We hear how we should try to be positive, even in the most terrible situations. Still, we might not particularly know why it is worth the effort. According to Mayo Clinic, some effects of positive thinking include increased life span, lower rate of depression, greater resistance to the common cold and better cardiovascular health. I thought it was really interesting how while we believe positive thinking might help as a coping mechanism, it can also have a positive impact on our physical health. I wanted to explore the relationship between mental and physical health, and how the secret to a healthier life may begin with something as simple and as complicated as our thoughts.
According to an article written by Karen Lawson, an assistant professor at the University of Minnesota, “negative attitudes and feelings of helplessness and hopelessness can create chronic stress, which upsets the body’s hormone balances, depletes the brain chemicals required for happiness, and damages the immune system.” When I took my Intro to Psychology class, I remember reading my textbook “Psychology in Action,” which included a section about stress. I was very surprised to learn that stress puts us at higher risk for coronary heart disease, type 2 diabetes and even cancer, given that stress can have a suppressing effect on our immune system. Today, being stressed seems like the norm that makes relaxation a luxury. In fact, according to research done by the American Psychological Association, 77% of people in the U.S. regularly experience physical symptoms of stress, such as fatigue, which 32% of those with physical symptoms reported feeling.
Stress among students
For this piece, I interviewed some students from the University of Hawaiʻi at Mānoa to know how stress impacts students in our community. Three out of the four interviewees listed that on a scale of one to ten, they would rate their stress level in the past week as a seven. All of them listed school and money in their top three stressors. When asked if they noticed any physical reactions to stress, marine biology student Tyler Stynes listed things such as irritability and fatigue, while elementary education student Grace DiLeo mentioned increased sensitivity and crying.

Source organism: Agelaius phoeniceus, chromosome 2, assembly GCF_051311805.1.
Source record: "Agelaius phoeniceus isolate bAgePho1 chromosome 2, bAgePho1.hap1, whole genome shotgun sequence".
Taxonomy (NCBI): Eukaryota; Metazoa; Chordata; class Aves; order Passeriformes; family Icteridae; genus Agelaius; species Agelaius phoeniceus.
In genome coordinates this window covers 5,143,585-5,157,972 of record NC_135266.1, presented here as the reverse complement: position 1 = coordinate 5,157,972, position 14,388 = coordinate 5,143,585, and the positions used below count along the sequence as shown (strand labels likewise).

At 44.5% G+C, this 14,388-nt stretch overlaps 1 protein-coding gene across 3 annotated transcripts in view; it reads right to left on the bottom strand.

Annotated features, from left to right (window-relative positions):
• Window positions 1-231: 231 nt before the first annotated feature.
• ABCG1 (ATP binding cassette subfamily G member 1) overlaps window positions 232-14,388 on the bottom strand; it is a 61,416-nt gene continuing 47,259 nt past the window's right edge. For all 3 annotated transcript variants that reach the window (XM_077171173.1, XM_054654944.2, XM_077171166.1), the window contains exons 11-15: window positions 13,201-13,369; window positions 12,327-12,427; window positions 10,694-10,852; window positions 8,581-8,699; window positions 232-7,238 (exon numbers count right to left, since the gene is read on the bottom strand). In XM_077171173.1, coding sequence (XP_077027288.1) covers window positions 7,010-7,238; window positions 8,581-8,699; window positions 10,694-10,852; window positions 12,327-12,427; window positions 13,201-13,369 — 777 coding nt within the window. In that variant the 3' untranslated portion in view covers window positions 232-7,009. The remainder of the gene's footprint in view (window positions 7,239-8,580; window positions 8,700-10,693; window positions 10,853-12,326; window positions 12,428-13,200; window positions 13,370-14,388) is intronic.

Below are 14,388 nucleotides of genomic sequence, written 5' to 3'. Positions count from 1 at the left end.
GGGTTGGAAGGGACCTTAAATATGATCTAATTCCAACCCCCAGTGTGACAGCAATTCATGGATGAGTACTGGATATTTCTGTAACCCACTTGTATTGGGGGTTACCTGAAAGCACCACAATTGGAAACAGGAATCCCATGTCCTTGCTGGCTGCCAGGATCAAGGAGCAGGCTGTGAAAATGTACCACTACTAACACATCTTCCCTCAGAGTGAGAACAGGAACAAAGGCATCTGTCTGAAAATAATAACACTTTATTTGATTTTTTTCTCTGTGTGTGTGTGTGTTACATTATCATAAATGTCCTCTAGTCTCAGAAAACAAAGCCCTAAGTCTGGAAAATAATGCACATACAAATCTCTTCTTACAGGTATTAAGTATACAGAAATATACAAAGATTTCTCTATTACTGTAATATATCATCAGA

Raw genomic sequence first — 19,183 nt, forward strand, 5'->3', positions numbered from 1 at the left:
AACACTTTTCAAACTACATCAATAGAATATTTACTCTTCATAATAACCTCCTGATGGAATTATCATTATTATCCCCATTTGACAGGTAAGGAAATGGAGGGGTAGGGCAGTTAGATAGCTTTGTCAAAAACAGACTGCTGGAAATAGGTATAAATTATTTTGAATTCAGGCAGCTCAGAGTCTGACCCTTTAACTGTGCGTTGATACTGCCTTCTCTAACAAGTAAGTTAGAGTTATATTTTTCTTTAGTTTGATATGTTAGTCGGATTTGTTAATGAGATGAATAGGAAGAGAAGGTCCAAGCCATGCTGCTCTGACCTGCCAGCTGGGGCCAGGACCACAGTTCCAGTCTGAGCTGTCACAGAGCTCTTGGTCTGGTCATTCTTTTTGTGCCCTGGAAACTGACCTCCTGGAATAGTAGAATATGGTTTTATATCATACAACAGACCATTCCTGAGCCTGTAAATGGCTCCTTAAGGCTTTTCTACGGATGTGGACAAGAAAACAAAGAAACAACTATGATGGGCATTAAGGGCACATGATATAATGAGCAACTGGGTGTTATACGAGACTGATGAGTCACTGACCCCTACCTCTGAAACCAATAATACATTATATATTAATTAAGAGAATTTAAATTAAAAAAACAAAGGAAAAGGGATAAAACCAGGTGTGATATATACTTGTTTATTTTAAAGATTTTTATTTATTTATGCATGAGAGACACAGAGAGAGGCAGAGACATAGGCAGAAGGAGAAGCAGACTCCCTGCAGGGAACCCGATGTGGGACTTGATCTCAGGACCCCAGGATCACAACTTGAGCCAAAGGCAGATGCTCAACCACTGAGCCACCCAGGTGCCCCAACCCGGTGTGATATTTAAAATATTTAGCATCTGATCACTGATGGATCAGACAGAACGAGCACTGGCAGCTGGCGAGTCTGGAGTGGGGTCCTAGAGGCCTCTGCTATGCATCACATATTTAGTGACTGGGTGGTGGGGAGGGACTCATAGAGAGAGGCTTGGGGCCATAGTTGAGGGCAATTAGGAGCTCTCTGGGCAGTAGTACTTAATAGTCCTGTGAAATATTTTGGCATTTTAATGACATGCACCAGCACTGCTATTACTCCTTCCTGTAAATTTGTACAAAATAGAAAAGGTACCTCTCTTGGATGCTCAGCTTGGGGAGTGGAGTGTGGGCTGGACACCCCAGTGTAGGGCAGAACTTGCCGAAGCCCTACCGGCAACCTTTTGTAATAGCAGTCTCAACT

How we react to things can make us ill. The moment we realize this is a chain reaction that begins in our minds, we can stop it. No wonder things such as yoga, meditation and mindfulness have been gradually becoming more popular in recent years. In fact, according to a Forbes article, “in 2012, less than 10% of U.S. adults reported practicing yoga, whereas, in 2017, over 14% did. But for meditation, the rise jump was larger, at over threefold, from 4% to 14% over the same years.”
We live in a society that constantly screams “go!” and sometimes we can forget to stop and take in our surroundings. We are indoctrinated with what we should be doing, like how we should be making a certain amount of money and measuring up to something. Due to this, it is easy to forget that life is meant to be enjoyed.
I asked some students about their methods for coping with stress. Responses included exercising, trying to not let it get to you as much, listening to music - even crying. All of these coping mechanisms aid in releasing emotions. Sadly, living completely stress-free is most likely unattainable in such a fast-paced society, but being more mindful about how we spend our time and how some things make us feel will probably result in a significant difference in our wellbeing.
Of course, it is all easier said than done. We are immersed in an ever-changing and moving world, so it is natural to get caught up and forget to breathe. Simple ways to approach this include creating a routine. Try to take a few minutes to meditate, breathe deeply and become aware of your surroundings. Write down your feelings, do something out of pure enjoyment, turn off your phone when you’re with someone else - do what you can to be in the present moment. The little things add up, even if it doesn’t look like it at first. Remember you can’t control everything, and that’s okay.
We deserve a full life, and worries as small (in the bigger picture of things) as schoolwork, someone’s opinion of us or anything else, do not deserve to take such a big toll on our quality of life. So ask yourself: can I do something about this? If yes, then do it. If not, we should do our best to process it and then let it go. It is not easy, but it can be done. It all starts when you decide it does. As J.K. Rowling once wrote, “My philosophy is that worrying means you suffer twice.”